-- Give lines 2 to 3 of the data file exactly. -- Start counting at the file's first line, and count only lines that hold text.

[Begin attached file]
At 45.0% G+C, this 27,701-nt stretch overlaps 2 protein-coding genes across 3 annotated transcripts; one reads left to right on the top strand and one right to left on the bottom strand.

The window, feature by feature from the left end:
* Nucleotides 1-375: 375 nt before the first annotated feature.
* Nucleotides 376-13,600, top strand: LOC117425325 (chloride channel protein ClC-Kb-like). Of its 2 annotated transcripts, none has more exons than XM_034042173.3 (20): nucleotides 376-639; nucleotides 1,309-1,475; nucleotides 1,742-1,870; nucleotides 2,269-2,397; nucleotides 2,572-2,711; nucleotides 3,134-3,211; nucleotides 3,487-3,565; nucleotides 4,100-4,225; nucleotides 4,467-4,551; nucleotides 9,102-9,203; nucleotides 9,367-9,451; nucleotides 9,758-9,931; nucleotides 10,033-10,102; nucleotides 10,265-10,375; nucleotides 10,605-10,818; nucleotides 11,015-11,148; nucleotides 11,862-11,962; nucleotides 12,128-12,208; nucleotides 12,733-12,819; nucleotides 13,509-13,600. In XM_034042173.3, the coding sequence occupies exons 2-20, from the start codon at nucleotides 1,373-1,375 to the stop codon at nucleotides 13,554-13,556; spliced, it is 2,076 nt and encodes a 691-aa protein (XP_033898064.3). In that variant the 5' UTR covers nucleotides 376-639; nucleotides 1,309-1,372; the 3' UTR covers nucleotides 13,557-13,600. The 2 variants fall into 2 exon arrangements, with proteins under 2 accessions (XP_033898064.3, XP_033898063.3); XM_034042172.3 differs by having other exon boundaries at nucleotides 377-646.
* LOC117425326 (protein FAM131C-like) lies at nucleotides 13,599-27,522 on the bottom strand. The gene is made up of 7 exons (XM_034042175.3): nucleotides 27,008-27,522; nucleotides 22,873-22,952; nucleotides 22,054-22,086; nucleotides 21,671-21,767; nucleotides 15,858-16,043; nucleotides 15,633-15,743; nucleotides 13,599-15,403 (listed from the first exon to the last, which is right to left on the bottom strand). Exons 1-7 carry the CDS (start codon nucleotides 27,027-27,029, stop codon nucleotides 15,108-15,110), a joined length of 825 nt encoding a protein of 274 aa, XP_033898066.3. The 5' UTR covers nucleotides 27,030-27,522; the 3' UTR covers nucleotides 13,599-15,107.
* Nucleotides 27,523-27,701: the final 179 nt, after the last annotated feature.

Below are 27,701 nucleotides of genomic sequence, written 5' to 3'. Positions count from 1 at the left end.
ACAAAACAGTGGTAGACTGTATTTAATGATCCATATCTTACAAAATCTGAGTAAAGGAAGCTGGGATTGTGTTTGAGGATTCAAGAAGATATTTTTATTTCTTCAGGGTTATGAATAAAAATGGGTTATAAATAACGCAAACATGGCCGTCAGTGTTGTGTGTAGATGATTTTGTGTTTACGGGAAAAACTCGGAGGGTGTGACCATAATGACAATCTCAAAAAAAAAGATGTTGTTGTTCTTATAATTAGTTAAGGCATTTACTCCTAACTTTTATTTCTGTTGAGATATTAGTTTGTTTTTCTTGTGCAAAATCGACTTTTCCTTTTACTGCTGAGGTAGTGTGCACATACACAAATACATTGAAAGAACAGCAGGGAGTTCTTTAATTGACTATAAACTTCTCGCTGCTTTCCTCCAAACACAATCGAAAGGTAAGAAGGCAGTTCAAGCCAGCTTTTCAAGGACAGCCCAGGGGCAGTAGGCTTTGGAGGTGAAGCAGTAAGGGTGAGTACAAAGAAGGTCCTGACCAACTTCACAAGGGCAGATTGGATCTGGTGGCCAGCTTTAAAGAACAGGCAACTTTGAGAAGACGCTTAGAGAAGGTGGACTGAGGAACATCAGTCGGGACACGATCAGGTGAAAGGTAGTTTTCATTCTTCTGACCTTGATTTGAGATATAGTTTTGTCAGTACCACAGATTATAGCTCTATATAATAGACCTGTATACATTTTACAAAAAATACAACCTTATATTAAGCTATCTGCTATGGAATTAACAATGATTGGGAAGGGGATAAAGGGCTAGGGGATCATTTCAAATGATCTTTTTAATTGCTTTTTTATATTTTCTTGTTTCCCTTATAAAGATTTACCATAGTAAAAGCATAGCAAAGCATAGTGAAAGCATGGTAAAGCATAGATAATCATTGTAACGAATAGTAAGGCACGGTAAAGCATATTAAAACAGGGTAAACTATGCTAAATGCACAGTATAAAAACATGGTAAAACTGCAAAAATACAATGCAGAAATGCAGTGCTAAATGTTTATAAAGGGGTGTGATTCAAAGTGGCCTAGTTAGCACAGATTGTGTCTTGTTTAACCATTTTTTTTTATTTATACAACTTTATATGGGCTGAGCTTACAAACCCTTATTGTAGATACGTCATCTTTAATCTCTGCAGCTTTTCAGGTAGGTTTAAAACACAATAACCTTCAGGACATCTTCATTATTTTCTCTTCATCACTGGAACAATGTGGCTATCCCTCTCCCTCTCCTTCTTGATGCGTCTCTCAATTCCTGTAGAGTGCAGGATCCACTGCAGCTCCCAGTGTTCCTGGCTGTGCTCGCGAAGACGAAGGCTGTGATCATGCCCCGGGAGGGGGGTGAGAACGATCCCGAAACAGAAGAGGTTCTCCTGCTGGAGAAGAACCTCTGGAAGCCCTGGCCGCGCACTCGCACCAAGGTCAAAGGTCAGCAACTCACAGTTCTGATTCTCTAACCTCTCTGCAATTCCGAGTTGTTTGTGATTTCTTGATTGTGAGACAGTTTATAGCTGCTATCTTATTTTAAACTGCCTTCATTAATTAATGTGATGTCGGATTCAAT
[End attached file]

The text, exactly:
The window, feature by feature from the left end:
* Nucleotides 1-375: 375 nt before the first annotated feature.